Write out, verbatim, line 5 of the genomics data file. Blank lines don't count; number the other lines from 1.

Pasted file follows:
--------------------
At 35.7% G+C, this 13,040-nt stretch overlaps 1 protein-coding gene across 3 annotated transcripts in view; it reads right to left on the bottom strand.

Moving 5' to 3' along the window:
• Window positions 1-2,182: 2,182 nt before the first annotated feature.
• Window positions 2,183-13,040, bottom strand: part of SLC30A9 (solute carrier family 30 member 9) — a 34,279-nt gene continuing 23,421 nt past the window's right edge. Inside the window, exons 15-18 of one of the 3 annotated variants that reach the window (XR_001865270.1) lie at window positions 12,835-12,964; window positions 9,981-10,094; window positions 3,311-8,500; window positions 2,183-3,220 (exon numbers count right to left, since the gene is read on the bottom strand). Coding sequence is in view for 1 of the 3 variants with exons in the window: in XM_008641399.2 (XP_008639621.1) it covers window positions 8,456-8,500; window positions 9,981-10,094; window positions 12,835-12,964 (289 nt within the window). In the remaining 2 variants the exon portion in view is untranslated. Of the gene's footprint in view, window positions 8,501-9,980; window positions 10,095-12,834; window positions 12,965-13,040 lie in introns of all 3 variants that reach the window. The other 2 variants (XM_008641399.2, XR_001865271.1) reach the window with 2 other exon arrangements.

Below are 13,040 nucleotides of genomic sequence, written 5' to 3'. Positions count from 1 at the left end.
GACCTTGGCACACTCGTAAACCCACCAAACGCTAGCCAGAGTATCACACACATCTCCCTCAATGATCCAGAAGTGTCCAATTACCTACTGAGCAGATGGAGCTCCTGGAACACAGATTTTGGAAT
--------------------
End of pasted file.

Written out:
Below are 13,040 nucleotides of genomic sequence, written 5' to 3'. Positions count from 1 at the left end.